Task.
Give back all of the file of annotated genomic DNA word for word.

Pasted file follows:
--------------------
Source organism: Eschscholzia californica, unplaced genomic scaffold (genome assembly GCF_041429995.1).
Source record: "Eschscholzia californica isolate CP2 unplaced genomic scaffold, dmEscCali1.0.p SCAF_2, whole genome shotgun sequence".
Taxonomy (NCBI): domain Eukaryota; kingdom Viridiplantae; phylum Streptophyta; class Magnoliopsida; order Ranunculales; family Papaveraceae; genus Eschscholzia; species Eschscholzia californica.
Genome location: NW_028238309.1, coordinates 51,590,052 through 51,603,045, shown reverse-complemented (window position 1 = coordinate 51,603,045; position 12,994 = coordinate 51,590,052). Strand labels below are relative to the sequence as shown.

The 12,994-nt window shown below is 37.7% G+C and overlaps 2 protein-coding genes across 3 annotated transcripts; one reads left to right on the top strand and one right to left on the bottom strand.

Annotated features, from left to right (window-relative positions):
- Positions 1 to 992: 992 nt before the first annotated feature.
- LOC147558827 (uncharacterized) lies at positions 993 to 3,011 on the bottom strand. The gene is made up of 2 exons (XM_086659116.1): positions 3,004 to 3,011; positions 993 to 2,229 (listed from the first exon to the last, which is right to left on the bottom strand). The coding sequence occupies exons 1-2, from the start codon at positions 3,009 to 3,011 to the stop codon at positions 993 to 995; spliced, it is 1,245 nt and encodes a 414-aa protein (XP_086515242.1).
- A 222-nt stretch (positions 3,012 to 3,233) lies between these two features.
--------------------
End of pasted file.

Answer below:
Source organism: Eschscholzia californica, unplaced genomic scaffold (genome assembly GCF_041429995.1).
Source record: "Eschscholzia californica isolate CP2 unplaced genomic scaffold, dmEscCali1.0.p SCAF_2, whole genome shotgun sequence".
Taxonomy (NCBI): domain Eukaryota; kingdom Viridiplantae; phylum Streptophyta; class Magnoliopsida; order Ranunculales; family Papaveraceae; genus Eschscholzia; species Eschscholzia californica.
Genome location: NW_028238309.1, coordinates 51,590,052 through 51,603,045, shown reverse-complemented (window position 1 = coordinate 51,603,045; position 12,994 = coordinate 51,590,052). Strand labels below are relative to the sequence as shown.

The 12,994-nt window shown below is 37.7% G+C and overlaps 2 protein-coding genes across 3 annotated transcripts; one reads left to right on the top strand and one right to left on the bottom strand.

Annotated features, from left to right (window-relative positions):
- Positions 1 to 992: 992 nt before the first annotated feature.
- LOC147558827 (uncharacterized) lies at positions 993 to 3,011 on the bottom strand. The gene is made up of 2 exons (XM_086659116.1): positions 3,004 to 3,011; positions 993 to 2,229 (listed from the first exon to the last, which is right to left on the bottom strand). The coding sequence occupies exons 1-2, from the start codon at positions 3,009 to 3,011 to the stop codon at positions 993 to 995; spliced, it is 1,245 nt and encodes a 414-aa protein (XP_086515242.1).
- A 222-nt stretch (positions 3,012 to 3,233) lies between these two features.